Economic growth is so vibrant in Europe that it is time to begin redistributing all the excess wealth, according to EU officials in Brussels. The European Commission issued its country-specific resolutions on Monday, and it believes the recovery from the Great Recession has been robust enough for EU members to turn their vision toward combating “economic inequality.”
“This year, addressing inequality is firmly at the heart of our assessment,” said Marianne Thyssen, the EC’s Commissioner for Employment, Social Affairs, Skills and Labour Mobility.
However, new data from numerous sources – including the EU – suggest that a great deal of income inequality can be explained by a simple factor: time. The Life-Cycle Hypothesis holds that people begin with few assets and gradually accumulate more wealth until retirement.
A new study from Germany shows that “the risk of poverty in old age is clearly below the average of younger comparative groups.” By 1993, those age 55 and older pulled away from the rest of society with the highest rates of income growth.
“In 1984, more than 31 percent of people aged 65 and over were in the lower half of the total population” economically, “compared with just under 19 percent in 2014,” according to a new study from the Cologne Institute for Economic Research. “At the same time, their membership in the highest income [bracket] has increased from 12 to 14 percent.”
The institute points out that real income has increased apart from mandatory state pension levels. More women are working; the elderly are working later in life; more people invested in private retirement funds; and fewer people live alone.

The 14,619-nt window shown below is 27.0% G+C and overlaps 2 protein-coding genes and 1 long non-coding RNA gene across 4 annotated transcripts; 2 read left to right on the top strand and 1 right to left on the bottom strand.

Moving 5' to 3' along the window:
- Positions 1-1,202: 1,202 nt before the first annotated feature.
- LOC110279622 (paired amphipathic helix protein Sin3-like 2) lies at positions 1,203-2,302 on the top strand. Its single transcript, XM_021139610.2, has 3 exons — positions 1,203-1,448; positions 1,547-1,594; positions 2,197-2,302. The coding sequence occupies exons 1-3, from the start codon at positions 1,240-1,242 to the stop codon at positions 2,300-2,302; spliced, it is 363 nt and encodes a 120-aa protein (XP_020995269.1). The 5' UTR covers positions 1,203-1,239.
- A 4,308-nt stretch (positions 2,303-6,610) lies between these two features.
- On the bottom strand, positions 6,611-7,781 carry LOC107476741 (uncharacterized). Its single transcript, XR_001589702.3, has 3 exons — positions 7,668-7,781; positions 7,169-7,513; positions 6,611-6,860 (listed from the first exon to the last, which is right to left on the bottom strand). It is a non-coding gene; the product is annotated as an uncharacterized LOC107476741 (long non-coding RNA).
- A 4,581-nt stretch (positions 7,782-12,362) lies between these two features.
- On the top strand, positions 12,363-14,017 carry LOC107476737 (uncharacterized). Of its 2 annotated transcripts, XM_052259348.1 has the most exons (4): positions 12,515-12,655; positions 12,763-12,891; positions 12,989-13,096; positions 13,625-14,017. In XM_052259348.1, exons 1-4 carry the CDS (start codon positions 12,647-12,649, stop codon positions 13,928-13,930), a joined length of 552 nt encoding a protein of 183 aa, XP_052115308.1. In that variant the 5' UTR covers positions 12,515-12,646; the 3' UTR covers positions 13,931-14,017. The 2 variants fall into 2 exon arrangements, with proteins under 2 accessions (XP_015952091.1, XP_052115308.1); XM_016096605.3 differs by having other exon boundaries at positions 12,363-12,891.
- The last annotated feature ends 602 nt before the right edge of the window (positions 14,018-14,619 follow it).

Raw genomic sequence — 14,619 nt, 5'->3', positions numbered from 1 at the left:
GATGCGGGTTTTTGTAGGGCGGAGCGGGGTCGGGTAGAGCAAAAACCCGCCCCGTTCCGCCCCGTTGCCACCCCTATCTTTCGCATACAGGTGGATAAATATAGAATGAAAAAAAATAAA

Of course, certain other, remarkable historical changes took place in Germany between 1984 and 2014, as well.
The following chart illustrates the change in the economic fortunes of each generation of Germans over two decades:
The Life-Cycle Hypothesis is at the heart of a new report from Canada’s Fraser Institute on wealth inequality. Scholars Philip Booth and Ben Southwood of London’s Institute for Economic Affairs (IEA) made a similar critique of Oxfam’s report on global inequality.
Their work confirms work produced by the European Commission itself, surveying statistics from Germany, Italy, and the United States. The EC found that wealth accumulation hits its peak in the 55-64 demographic in Germany and Italy, or the 65-74 demographic in the United States. (The difference can presumably be explained by the fact that Europeans qualify for state pension programs at a younger age than Americans.) Home ownership likewise peaks in the mid-50s to mid-60s, then declines after retirement, as large homes become a burden rather than a necessity.
The report also revealed the greatest inequality existed in the United States – but that the average American has twice as much wealth as either the average German or Italian. Combating “income inequality” can harm the economic dynamism that allows wealth creation in the first place. Equality in poverty ought to be no one’s goal.
These reports from across the transatlantic sphere show that diligence, perseverance, thrift, savings, and prudence are rewarded in the long run. This is a practical example of the Biblical admonition to “go to the ant” to learn how “he prepares food for himself in the summer, and lays by abundant store in harvest” (Proverbs 6:6-9). The thought concludes in verse 11 – but the second half of the verse is found only in the Greek Septuagint (LXX) and the Latin Vulgate (Douay-Rheims) versions of the Scriptures: “If thou be diligent, thy harvest shall come as a fountain, and want shall flee far from thee.”
Those who care about human flourishing should not want to see Europeans and Americans who have followed that precept have their life’s work redistributed to others who have not, especially if it encourages the recipients to fold their hands for a bit of slumber (Proverbs 6:9-10).
(Photo credit: Rogacheva Elena. This photo has been cropped. CC BY-SA 3.0)